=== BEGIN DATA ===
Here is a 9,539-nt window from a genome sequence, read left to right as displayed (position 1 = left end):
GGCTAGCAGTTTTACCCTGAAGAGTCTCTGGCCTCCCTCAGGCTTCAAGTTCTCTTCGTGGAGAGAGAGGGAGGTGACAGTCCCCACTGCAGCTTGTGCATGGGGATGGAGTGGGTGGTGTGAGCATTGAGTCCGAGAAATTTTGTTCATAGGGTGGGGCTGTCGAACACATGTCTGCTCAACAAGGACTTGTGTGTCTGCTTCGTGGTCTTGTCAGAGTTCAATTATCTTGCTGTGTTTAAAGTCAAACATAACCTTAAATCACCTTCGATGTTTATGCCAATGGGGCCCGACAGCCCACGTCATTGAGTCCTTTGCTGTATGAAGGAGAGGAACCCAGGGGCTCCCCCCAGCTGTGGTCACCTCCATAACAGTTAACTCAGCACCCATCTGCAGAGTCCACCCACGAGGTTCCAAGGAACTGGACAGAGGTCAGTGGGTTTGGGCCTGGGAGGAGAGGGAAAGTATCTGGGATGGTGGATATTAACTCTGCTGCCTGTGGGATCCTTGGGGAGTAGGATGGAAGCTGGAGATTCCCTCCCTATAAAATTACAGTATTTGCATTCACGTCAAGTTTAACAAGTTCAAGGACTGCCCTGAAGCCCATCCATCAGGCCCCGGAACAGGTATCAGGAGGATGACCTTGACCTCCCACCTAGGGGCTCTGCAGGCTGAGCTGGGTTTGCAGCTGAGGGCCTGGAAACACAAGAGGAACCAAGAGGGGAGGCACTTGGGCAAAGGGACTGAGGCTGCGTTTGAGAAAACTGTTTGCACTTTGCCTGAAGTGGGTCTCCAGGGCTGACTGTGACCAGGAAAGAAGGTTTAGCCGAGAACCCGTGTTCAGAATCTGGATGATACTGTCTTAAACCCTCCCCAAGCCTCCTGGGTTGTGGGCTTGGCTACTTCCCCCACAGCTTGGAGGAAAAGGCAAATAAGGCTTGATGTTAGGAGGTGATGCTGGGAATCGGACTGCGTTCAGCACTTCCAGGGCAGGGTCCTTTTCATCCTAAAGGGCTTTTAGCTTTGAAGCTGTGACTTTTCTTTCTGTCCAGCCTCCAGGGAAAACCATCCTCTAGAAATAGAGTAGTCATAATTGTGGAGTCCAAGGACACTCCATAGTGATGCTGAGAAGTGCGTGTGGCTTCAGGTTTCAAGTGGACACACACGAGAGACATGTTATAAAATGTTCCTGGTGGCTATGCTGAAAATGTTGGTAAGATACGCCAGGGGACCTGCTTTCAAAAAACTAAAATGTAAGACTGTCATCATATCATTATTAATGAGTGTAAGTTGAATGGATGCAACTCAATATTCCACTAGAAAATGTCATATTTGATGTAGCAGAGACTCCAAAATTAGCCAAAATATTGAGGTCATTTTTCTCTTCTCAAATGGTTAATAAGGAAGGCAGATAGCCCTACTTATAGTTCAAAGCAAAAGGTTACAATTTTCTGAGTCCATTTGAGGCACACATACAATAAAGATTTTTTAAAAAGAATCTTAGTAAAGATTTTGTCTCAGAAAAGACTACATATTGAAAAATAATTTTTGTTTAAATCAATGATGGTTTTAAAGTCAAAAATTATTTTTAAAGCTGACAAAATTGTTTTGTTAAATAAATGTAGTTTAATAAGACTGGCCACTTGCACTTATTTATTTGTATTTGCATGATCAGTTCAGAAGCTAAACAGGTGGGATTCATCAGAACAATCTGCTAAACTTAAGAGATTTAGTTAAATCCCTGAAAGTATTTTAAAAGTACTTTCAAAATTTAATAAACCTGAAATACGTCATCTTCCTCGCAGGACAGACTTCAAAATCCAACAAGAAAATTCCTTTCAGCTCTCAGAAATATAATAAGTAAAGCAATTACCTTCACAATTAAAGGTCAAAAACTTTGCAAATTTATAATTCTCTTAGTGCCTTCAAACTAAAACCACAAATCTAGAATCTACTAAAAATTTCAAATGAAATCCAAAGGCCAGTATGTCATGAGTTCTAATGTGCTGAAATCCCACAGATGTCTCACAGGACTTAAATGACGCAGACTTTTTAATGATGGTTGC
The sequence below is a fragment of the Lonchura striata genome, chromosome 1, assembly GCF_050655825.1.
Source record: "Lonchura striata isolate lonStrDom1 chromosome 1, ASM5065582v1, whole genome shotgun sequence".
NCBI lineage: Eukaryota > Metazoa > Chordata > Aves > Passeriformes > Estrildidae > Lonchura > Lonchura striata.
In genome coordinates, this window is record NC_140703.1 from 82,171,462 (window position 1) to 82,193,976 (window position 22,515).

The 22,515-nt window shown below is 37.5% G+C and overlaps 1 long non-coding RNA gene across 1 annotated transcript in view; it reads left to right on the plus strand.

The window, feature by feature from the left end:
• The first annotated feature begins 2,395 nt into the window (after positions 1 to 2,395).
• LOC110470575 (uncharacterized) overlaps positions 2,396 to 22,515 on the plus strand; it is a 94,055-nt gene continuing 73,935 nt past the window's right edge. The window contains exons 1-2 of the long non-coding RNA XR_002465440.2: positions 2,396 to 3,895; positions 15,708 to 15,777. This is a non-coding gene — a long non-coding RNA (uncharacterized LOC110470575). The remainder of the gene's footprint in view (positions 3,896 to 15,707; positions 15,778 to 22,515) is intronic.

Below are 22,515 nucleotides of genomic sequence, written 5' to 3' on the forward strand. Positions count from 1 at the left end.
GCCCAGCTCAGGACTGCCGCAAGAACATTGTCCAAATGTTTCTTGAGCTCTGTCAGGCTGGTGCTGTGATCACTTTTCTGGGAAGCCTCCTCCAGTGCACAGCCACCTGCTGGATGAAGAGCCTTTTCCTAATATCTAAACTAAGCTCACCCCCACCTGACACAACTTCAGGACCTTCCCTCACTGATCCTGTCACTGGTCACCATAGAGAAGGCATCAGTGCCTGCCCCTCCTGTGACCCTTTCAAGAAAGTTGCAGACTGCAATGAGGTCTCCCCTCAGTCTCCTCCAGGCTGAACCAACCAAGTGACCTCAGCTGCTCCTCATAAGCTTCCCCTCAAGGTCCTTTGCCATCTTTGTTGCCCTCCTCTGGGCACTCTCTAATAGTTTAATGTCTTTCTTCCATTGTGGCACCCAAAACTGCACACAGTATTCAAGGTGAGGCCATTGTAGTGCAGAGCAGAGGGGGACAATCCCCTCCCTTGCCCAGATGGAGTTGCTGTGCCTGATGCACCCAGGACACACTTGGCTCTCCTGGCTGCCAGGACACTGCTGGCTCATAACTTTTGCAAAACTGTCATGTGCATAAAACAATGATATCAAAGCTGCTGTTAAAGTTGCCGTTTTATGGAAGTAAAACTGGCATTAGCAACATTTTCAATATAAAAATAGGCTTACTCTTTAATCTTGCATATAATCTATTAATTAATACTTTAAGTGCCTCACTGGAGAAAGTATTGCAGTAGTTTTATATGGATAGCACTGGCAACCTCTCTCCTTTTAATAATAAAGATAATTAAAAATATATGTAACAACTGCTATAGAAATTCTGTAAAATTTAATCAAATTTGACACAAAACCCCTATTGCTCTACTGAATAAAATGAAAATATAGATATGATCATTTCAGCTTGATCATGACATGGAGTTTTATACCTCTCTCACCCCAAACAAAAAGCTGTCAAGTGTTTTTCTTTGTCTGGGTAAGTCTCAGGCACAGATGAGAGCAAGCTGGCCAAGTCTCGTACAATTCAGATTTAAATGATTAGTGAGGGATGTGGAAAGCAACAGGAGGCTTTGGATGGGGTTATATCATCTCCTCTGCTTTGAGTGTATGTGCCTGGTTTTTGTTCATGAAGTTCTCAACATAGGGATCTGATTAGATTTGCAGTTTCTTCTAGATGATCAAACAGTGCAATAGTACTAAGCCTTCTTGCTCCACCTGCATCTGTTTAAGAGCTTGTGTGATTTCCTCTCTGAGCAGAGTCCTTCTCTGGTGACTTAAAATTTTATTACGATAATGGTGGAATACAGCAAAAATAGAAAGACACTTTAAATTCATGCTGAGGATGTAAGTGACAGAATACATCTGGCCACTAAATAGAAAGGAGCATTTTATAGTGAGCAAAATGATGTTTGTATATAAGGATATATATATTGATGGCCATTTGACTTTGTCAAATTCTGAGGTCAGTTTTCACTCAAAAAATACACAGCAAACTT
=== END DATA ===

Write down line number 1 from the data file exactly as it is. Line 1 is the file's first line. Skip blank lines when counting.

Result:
Here is a 9,539-nt window from a genome sequence, read left to right as displayed (position 1 = left end):